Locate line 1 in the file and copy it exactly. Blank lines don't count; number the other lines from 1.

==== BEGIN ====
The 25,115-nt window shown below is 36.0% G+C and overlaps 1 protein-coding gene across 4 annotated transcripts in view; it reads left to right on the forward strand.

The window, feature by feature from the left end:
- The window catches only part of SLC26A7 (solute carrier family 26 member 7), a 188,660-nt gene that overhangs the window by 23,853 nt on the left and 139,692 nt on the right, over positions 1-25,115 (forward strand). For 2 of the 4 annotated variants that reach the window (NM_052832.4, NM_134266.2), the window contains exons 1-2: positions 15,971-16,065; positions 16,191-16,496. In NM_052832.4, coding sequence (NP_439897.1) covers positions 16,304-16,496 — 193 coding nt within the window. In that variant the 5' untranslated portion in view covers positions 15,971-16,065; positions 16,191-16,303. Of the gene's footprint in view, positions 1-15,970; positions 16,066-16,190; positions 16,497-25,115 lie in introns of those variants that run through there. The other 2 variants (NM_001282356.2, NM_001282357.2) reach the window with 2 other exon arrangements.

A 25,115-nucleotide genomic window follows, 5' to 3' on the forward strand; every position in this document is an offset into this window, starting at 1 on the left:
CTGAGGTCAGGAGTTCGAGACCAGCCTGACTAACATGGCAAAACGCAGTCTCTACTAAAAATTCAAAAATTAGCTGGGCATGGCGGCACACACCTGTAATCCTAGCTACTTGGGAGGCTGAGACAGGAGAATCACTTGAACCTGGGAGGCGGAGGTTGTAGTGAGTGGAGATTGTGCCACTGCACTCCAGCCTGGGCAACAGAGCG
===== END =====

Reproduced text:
The 25,115-nt window shown below is 36.0% G+C and overlaps 1 protein-coding gene across 4 annotated transcripts in view; it reads left to right on the forward strand.